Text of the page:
4 Replies to “Ask the Edmonds Cop: Rules about headlight use”

  1. Interesting topic. I once stopped at City Hall and asked a policeman why they don’t routinely drive with headlights on. His response was totally non-commital. I understand from personal experience that when police don’t want to be seen obviously they don’t use headlights when otherwise they would. But the facts are indisputable; headlights are lifesavers. Also, I’ve always believed that if you need windshield wipers you also need headlights. Finally, once you pass Sunshine Point inside the Nisqually Entrance at Mount Rainier National Park you may have noticed a sign that says “Headlights On For Safety.” I had that sign installed in 1981 in recognition of the fact that driving in and out of bright sunlight can be extremely hazardous. Many of the locations Officer Hawlwy noted with these signs are on winding roads through densely forested areas. The split second it takes for your eyes to adjust to the darker conditions could be disastrous. Thanks for covering this subject.

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  2. so . . .

    how far is 300′, 500′ 1000′???

    most of my life a “safe distance” between me and the car ahead was based on “car length” – what is a “car length”???

    i was glad several years back when i learned that has been changed to just counting seconds between the person in front and myself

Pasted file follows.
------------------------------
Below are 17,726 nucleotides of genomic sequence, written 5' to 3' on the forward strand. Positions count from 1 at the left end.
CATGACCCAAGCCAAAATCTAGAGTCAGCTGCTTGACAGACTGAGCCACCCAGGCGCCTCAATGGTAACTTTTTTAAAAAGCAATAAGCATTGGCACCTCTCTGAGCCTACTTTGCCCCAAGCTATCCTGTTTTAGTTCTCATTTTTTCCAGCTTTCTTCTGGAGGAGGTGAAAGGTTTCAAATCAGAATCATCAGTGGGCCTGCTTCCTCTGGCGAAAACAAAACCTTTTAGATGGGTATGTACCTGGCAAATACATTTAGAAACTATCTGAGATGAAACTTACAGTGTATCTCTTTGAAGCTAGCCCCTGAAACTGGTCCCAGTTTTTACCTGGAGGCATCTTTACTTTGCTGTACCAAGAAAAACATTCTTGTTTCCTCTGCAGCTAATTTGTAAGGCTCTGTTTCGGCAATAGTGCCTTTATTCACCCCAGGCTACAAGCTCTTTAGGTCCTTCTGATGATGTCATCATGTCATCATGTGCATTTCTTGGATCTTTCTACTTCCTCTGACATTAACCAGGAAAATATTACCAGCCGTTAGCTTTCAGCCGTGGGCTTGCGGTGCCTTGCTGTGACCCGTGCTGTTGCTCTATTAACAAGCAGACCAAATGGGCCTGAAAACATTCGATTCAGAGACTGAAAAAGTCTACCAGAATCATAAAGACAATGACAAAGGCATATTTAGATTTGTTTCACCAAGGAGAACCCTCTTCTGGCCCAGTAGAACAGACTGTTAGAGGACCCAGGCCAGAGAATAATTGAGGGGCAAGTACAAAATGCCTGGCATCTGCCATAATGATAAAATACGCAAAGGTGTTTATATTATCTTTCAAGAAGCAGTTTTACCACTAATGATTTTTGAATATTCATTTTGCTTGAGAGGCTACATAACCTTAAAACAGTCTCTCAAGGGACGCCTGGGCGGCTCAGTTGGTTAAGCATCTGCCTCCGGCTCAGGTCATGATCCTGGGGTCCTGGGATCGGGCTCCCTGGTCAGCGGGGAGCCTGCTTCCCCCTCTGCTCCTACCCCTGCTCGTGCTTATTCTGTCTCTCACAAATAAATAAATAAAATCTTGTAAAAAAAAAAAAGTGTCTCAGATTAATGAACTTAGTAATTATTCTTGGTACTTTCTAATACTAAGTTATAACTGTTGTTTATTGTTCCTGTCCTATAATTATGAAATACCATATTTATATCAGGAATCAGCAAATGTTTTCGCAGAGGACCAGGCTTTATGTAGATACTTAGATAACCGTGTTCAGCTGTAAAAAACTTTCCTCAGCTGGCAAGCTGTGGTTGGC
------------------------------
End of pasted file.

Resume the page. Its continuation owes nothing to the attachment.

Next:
high beams good, i’m 301′ behind the car in front…

    i would appreciate an answer – thanx!

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    1. Hi Victor,

      Not sure if you are a football fan or not, but 300′ is the length of a football field. If you’ve ever been to a game or watched on TV, that a pretty long way. Especially when we talk about cars moving around on the roads in a city environment.

      I think something to consider is that there are street lights all over the place which help visibility on our roadways. I worked graveyard patrol for many years. I can barely think of a time when I found a need to even use my high beams. The only time I find them useful is when I am on a road or highway without any street lights and traveling at higher speeds. (I was traveling over Stevens Pass last week and turned them on because it was dark and the road is curvy).

      Most of the times in the city, you are going to be much closer than 300′ behind another vehicle, unless it is 2am in the middle of the week.

      As to your other point about “following distance”, the further back the better. Distance = Safety when it comes to motor vehicle use. We see this all the time, and find people have a false sense of security in their ability to react when the person in front has to stop quickly. Following distance needs to increase with speed. You need to be further back from the car in front of you on HWY 99 than you might on a 25 MPH residential street.

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  3. Great topic!
    So, if it’s after dark and someone is coming towards you without their headlights on, what should we do?
    I was taught to drive with my headlights on no matter the time of day. The only time I use the high beams is when conditions warrant it.

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